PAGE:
A severe food crisis is advancing across East Africa, Nigeria, and Yemen, with more than 20 million people at risk. Xavier Duvauchelle, Handicap International’s desk officer for the East Africa region, explains the scale of the disaster and how our teams on the ground are responding.
What can you tell us about the scale of this crisis?
It is difficult to comprehend the extent of suffering across the region right now. Twenty million people in South Sudan, Somalia, Yemen, and Nigeria, are facing critical levels of food insecurity. This is a terrifying number–the equivalent to the populations of New York, London, and Paris! Every day, for months, each of these 20 million people has been trying to find enough food to sustain themselves and their loved ones. Tragically, in some areas people are already dying from starvation and related diseases.
Our teams in East Africa are genuinely afraid because we all remember the food crisis in 2011 that that resulted in 271,000 deaths. The latest statistics and our own experience on the ground show that we are now facing a much larger disaster. I would say that without drastic intervention we will witness a level of human suffering unlike anything we have seen for the past 70 years.
Who is most at risk?
In crises situations, we know that some people struggle more than others and can quickly become extremely vulnerable. When food is scare, those most at risk of malnutrition and other complications include the elderly, individuals with physical or mental disabilities, babies, and pregnant women. Take the example of someone who has a problem with walking due to a physical disability. To leave their home and travel long distances to reach a food or water source is very challenging and they may not any money to pay for transport. Struggling on foot, they might become separated from people in their community who know how to help or care for them. Once in a place of safety, they may not be able to stand for long periods to wait for food assistance or to pump and carry water.
Handicap International understands the specific needs of such vulnerable people in crisis situations and our expertise is valuable to partners coordinating the humanitarian response. We are implementing simple but efficient changes such as making sure that water points can be used by people with reduced mobility and training aid workers to identify and support people with additional needs. It is essential that people most at risk are not forgotten or left behind.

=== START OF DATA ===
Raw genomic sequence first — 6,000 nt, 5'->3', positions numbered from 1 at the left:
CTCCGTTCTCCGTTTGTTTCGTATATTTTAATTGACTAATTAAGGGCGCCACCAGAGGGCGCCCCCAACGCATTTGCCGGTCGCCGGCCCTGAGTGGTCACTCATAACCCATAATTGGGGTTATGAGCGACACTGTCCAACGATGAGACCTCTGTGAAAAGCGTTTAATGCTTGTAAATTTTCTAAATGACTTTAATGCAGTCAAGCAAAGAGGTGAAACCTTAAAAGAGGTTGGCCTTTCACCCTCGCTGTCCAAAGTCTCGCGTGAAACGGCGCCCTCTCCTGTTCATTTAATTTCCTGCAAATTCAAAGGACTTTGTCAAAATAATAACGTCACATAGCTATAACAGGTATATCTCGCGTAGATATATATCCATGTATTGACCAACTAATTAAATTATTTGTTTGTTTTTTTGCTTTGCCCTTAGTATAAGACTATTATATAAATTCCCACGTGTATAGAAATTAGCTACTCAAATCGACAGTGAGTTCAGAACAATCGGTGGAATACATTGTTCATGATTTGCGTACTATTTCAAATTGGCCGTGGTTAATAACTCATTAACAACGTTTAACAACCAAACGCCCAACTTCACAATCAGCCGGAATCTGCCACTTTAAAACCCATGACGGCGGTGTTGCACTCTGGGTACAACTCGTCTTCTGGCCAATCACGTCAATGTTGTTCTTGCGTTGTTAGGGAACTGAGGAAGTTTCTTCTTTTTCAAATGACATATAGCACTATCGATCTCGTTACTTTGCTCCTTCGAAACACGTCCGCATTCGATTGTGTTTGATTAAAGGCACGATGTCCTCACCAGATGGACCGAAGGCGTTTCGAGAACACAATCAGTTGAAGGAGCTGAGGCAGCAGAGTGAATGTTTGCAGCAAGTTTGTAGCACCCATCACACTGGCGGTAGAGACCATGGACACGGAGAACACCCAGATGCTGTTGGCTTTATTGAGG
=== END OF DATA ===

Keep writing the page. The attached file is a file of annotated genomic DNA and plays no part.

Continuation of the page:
With 20 million people at risk, how do you prioritize your activities?
The needs and challenges in each region vary greatly so we always evaluate our interventions based on the greatest need and in coordination with others.
As an example, we have seen an unprecedented rise in the numbers of South Sudanese refugees arriving in Northern Uganda and Western Ethiopia in recent months. We are particularly concerned about the numbers of children under five years old who are arriving in a state of severe and acute malnutrition. These children are at extremely high risk of infection and their growth and cognitive development can be stalled. Therefore, we have sought emergency funding to bring a stimulative physical therapy program to the area. We will provide specially trained physical therapists to work in partnership with other medical professionals to ensure that each baby and child affected has the best chances of a full recovery.
Handicap International is one of few NGOs present in South Sudan. Can you describe the situation there and the work you are carrying out?
The situation in South Sudan is extremely dangerous and all humanitarian groups are facing huge security issues to reach people in need. Roads are impassable in certain conditions and armed groups pose a very real threat to humanitarian workers.
To respond to the situation as it evolves and to cover as many areas as possible, Handicap International operates a ‘flying team.’ This team of professionals specializes in a wide range of different areas, such as rehabilitation and psychosocial support. They can visit camps for displaced people and to work in collaboration with other organizations. Despite the challenges, the team can reach people in need and to link them with appropriate services. Their work providing mobility aids and ensuring fair access to food, water, and healthcare is making a positive difference for people who have been uprooted from their homes.
Based on your experience and recent assessments in the affected countries, what is the outlook for this crisis?
It seems clear that the situation is going to deteriorate in the coming months for several reasons. First, in the Horn of Africa region, the rainy season has just started several weeks late, and is unlikely to provide enough water for sufficient food production.
Second, one of the major causes of the shortage of food is conflict. Hundreds of thousands of people are fleeing from violence in South Sudan, Somalia, and Nigeria. These individuals have left behind their land, animals, and jobs, meaning that they are not able to produce their own food or to generate income to buy it. Unfortunately, there is no indication that these conflicts will abate in the short term, meaning that massive numbers of food-dependent individuals will continue to be displaced. One million refugees from South Sudan are expected to be settled in Uganda by the end of 2017, for example.
Finally, this situation is likely to get worse because the international response has been too slow. We have known about these trends and risks for many, many months, but the crisis has struggled to gain attention. The UN called for $4.4 billion in March and only 21% has been raised so far. This might seem like a distant or political problem but, to be very clear, without this money for emergency assistance, many people will die.